The design community could be poised for a flood of packaging design work as the European Community announces regulations aimed at bringing food brands to heel on over-inflated on-pack health claims.
Proposals aimed at stamping out vague or misleading assertions regarding foods’ nutritional benefits were adopted by the EC last week, with regulations set to kick in by 2005.
These will include outlawing declarations that cannot be substantiated, such as ‘helps your body to resist stress’ and ‘preserves youth’. A Europe-wide standardisation of what can and cannot be billed as ‘low fat’ or ‘high fibre’ will also be ushered in.
As food brands reword on-pack communications and seek to compensate for the loss of ‘sexed-up’ health claims, Brewer Riddiford partner George Riddiford predicts a raft of work for designers.
‘What we’ll find with these regulations is that many of the food brands will be restricted to making the same claims. They may then try to gain more ownership of those claims by creating logos or icons to differentiate themselves. I envisage a lot of ingenious flashes being created on the back of this.’
Further down the line, says Riddiford, the nutritional iconography landscape will become so cluttered that it goes into meltdown, and thereafter fuel a renewed round of commissions for consultancies.
‘There will be so many of these icons that consumers will find it impossible to unpick the codes. In five years’ time we’ll all be screaming no more logos, signalling more work for designers.’
In this changed climate, the design challenge will lie in ‘knowing when to be quiet’, claims Parker Williams creative director Tamara Williams, alluding to the temptation to over-egg the scientifically proven claims pudding.
‘Regulatory considerations are such that there is a risk of design being obliterated by signage.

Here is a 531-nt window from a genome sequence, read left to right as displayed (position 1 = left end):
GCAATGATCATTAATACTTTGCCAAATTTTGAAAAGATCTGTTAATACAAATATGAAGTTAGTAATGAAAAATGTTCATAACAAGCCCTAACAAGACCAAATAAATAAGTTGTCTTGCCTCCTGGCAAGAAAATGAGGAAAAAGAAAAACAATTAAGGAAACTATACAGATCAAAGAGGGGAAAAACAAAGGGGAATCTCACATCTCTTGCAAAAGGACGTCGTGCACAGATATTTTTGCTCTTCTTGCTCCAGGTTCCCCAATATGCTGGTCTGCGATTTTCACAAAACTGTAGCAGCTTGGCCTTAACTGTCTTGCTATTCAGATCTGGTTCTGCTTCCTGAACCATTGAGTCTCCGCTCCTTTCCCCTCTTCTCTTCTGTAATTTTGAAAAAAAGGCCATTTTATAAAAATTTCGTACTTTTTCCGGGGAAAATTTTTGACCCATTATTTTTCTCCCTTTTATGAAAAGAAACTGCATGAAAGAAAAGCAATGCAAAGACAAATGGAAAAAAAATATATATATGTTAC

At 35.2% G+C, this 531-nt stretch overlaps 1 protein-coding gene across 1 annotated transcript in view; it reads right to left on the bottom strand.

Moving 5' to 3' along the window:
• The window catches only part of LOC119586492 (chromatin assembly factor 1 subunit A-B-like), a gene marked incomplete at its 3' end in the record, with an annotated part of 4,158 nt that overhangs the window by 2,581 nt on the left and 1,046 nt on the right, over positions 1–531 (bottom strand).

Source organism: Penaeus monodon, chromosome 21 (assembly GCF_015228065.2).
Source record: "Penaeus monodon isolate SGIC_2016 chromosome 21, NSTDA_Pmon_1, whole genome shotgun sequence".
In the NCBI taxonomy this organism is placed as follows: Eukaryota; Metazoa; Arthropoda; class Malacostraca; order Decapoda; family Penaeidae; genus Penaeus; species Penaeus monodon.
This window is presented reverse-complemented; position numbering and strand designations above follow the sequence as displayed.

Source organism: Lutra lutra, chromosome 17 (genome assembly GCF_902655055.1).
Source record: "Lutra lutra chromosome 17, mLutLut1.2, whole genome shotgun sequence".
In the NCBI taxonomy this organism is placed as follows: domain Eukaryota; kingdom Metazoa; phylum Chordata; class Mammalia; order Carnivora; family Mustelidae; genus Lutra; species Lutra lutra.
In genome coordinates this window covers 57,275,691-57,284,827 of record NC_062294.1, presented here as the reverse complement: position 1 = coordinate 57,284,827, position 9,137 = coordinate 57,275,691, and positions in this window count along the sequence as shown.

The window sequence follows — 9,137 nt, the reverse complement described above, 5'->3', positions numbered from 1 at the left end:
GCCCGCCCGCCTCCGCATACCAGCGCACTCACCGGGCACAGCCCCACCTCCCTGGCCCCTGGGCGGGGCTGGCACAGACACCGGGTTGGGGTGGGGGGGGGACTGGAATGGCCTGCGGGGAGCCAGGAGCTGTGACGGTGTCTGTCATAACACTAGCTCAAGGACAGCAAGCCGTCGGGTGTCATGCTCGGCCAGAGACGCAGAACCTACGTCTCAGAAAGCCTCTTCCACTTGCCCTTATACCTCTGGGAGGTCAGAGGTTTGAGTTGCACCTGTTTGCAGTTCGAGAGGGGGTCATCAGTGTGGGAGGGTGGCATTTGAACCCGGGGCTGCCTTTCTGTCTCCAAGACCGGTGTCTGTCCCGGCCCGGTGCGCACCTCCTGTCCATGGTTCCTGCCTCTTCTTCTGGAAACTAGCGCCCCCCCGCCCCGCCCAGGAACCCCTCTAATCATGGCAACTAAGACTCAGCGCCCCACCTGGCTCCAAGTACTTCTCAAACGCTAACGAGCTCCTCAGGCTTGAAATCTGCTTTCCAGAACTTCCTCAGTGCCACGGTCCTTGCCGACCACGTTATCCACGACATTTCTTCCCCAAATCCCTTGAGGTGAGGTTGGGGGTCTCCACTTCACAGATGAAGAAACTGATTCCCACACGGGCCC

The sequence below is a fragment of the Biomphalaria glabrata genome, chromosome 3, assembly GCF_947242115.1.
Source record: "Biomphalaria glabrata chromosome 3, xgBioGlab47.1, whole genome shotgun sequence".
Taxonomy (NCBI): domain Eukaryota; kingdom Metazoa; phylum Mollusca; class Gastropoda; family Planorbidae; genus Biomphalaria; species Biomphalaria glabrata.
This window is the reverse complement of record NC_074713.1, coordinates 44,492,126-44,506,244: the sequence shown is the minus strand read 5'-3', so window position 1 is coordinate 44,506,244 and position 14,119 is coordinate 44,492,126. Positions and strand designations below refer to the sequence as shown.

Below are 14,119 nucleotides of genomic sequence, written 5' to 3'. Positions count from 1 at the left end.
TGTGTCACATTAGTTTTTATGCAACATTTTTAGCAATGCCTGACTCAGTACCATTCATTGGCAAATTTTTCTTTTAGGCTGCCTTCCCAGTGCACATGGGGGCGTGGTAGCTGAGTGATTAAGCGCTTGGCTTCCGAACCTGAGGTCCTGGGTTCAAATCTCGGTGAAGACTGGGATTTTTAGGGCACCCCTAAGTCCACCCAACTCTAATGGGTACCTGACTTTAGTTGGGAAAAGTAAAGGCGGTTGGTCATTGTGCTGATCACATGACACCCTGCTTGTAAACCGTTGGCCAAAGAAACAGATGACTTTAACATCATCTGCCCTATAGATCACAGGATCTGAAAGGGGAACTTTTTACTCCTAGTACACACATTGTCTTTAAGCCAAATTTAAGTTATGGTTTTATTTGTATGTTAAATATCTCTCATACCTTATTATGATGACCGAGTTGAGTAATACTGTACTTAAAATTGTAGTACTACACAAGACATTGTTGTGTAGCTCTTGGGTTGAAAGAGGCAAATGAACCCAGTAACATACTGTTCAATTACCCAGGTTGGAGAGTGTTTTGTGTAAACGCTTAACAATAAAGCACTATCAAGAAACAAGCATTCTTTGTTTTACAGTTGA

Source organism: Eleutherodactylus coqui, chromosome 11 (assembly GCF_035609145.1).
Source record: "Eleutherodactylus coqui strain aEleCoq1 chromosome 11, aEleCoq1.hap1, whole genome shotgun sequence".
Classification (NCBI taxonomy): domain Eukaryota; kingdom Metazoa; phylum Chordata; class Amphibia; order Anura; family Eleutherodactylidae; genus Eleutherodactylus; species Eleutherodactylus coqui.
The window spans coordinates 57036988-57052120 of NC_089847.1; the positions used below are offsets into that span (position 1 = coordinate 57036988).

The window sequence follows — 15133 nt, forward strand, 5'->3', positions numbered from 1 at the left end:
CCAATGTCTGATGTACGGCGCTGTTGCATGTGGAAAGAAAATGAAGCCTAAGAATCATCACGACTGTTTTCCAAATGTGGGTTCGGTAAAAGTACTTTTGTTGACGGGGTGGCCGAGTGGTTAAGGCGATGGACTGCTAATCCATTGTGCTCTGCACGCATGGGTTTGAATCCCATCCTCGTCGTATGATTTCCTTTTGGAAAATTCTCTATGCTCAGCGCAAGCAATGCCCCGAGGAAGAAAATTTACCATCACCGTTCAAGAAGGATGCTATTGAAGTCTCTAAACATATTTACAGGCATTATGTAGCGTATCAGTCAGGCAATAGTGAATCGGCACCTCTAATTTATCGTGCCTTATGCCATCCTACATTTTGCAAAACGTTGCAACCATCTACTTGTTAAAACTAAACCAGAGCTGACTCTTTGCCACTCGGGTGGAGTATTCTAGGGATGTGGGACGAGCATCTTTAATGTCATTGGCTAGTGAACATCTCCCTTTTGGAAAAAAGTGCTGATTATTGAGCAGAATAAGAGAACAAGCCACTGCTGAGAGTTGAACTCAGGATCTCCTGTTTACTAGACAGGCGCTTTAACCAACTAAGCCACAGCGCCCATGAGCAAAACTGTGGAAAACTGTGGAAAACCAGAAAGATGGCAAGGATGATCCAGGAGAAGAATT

‘[Revised health claims] will end up cluttering packaging. The way for brands to stand out from rivals will be to make claims an integral part of the design, as opposed to slapping them on willy nilly,’ Williams adds.
She points to a recent revamp on Sainsbury’s Be Good To Yourself range (DW 5 June) as good practice, highlighting the use of simple ‘ladder’ nutritional information systems as ‘effective’.
Reiterating this is Adrian Whitefoord, managing partner of Pemberton & Whitefoord, which recently revamped Free Natural’s organic pretzel range (pictured).
‘You have to keep things concise. With Free Natural we avoided logos and stuck with simplistic, clear typography,’ he says.
Information about foods and their nutritional value that is not ‘clear, accurate and meaningful’ will not be permitted. This relates to claims referring to general wellbeing like ‘preserves youth’ or to psychological and behavioural functions such as ‘improves your memory’
Messages pushing ‘good foods’ as opposed to ‘good diets’ will be restricted
Use of claims such as ‘low fat’ or ‘high fibre’ will be harmonised, with products claiming these benefits required to meet pre-set standards
Only claims that can be substantiated will be permitted after being evaluated by the European Food Safety Authority